Former United States Ambassador to South Africa James Alfred Joseph was born on March 12, 1935 in Plaisance, Louisiana to Julia and Adam Joseph, farmers. Joseph attended the segregated St. Landry Parish Training School where he excelled in English and original oratory. He won the state oratory competition and placed second in the national competition. Joseph was an avid athlete who achieved success in track and basketball, and during high school, Joseph served as student government association president. In 1952, upon graduation from high school, Joseph entered Southern University where he served as class president, president of the Baptist Club and as the debate team champion. He graduated with his B.A. degree in political science and social studies. In 1959, Joseph received his master’s degree in Divinity from Yale University. At Yale, Joseph became active in civil rights protests and marches while serving in the ROTC in a non-combatant unit.
In 1963, Joseph began his academic career at Stillman College while working as a civil rights organizer. As an ordained minister, Joseph also taught at Yale Divinity School and the Claremont Colleges, where he served as University Chaplain. In 1971, Joseph left academia and was hired as Vice President of Cummins Engine Company. He also served as president of the Cummins Engine Foundation. After five years in corporate philanthropy, Joseph moved to government in 1977 when he was appointed Under Secretary for the Department of the Interior under President Jimmy Carter. In 1982, Joseph returned to philanthropy as the president and chief executive officer of the Council on Foundations, an international organization comprised of more than 2,000 foundations, where he served until 1995. During this time, President Ronald Reagan appointed Joseph to the Advisory Committee to the Agency for International Development, and in 1985, he was named a Distinguished Visitor at Nuffield College at Oxford University.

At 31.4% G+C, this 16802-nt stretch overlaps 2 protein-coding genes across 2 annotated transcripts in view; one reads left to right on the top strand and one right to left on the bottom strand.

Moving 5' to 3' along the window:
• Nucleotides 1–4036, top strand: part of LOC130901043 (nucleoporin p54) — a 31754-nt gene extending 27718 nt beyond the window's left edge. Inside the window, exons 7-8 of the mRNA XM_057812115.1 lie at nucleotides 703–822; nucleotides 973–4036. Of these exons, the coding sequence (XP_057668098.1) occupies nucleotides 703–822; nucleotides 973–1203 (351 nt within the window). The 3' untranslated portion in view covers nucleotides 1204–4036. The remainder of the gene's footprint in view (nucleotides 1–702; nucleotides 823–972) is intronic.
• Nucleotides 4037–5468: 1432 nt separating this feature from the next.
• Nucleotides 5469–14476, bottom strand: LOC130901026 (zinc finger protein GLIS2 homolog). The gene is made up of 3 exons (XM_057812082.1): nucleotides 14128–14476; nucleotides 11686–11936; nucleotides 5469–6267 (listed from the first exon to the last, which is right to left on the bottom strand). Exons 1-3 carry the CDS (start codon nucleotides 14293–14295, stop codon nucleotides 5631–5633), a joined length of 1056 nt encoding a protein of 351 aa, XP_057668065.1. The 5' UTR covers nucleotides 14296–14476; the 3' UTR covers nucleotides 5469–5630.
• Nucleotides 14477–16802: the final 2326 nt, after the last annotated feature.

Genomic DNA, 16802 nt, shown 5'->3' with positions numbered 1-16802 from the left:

In 1996, Joseph joined the ambassadorial ranks when was named United States Ambassador to South Africa under President Bill Clinton where he would serve until 2000. As such, he was the first ambassador to present credentials to President Nelson Mandela. Joseph was awarded the Order of Good Hope by South African President Thabo Mbeki. Joseph continues to speak publicly about a variety of civic, religious and academic issues and is the author of The Charitable Impulse and Remaking America. After Hurricane Katrina decimated New Orleans and Joseph’s home-state of Louisiana, Governor Kathleen Blanco named Joseph the Chairman of the newly formed Louisiana Disaster Recovery Foundation. Joseph is also the founder of the United States-Southern Africa Center for Leadership and Public Values at Duke University and the University of Cape Town.
Joseph was interviewed by The HistoryMakers on June 24, 2007.